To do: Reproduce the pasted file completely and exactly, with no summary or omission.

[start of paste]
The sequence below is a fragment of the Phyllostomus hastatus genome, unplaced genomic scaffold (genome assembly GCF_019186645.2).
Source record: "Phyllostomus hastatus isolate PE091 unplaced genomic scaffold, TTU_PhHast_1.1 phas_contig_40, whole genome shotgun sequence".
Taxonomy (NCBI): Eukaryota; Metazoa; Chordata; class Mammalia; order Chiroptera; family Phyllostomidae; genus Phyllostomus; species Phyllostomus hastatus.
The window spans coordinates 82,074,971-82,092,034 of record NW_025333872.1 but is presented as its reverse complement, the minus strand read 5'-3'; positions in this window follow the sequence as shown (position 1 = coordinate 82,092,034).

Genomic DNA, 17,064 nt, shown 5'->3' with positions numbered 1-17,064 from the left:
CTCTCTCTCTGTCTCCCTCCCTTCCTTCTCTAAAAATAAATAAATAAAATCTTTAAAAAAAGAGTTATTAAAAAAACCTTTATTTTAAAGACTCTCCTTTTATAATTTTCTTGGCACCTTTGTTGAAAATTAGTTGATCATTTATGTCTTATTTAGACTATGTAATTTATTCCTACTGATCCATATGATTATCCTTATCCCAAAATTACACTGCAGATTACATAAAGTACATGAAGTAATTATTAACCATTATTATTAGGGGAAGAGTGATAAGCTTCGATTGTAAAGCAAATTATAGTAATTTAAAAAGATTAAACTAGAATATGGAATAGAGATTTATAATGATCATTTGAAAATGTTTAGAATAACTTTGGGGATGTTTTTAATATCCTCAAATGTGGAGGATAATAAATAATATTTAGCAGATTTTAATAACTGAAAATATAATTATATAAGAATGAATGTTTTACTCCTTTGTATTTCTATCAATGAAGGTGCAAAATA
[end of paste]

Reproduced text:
The sequence below is a fragment of the Phyllostomus hastatus genome, unplaced genomic scaffold (genome assembly GCF_019186645.2).
Source record: "Phyllostomus hastatus isolate PE091 unplaced genomic scaffold, TTU_PhHast_1.1 phas_contig_40, whole genome shotgun sequence".
Taxonomy (NCBI): Eukaryota; Metazoa; Chordata; class Mammalia; order Chiroptera; family Phyllostomidae; genus Phyllostomus; species Phyllostomus hastatus.
The window spans coordinates 82,074,971-82,092,034 of record NW_025333872.1 but is presented as its reverse complement, the minus strand read 5'-3'; positions in this window follow the sequence as shown (position 1 = coordinate 82,092,034).

Genomic DNA, 17,064 nt, shown 5'->3' with positions numbered 1-17,064 from the left:
CTCTCTCTCTGTCTCCCTCCCTTCCTTCTCTAAAAATAAATAAATAAAATCTTTAAAAAAAGAGTTATTAAAAAAACCTTTATTTTAAAGACTCTCCTTTTATAATTTTCTTGGCACCTTTGTTGAAAATTAGTTGATCATTTATGTCTTATTTAGACTATGTAATTTATTCCTACTGATCCATATGATTATCCTTATCCCAAAATTACACTGCAGATTACATAAAGTACATGAAGTAATTATTAACCATTATTATTAGGGGAAGAGTGATAAGCTTCGATTGTAAAGCAAATTATAGTAATTTAAAAAGATTAAACTAGAATATGGAATAGAGATTTATAATGATCATTTGAAAATGTTTAGAATAACTTTGGGGATGTTTTTAATATCCTCAAATGTGGAGGATAATAAATAATATTTAGCAGATTTTAATAACTGAAAATATAATTATATAAGAATGAATGTTTTACTCCTTTGTATTTCTATCAATGAAGGTGCAAAATA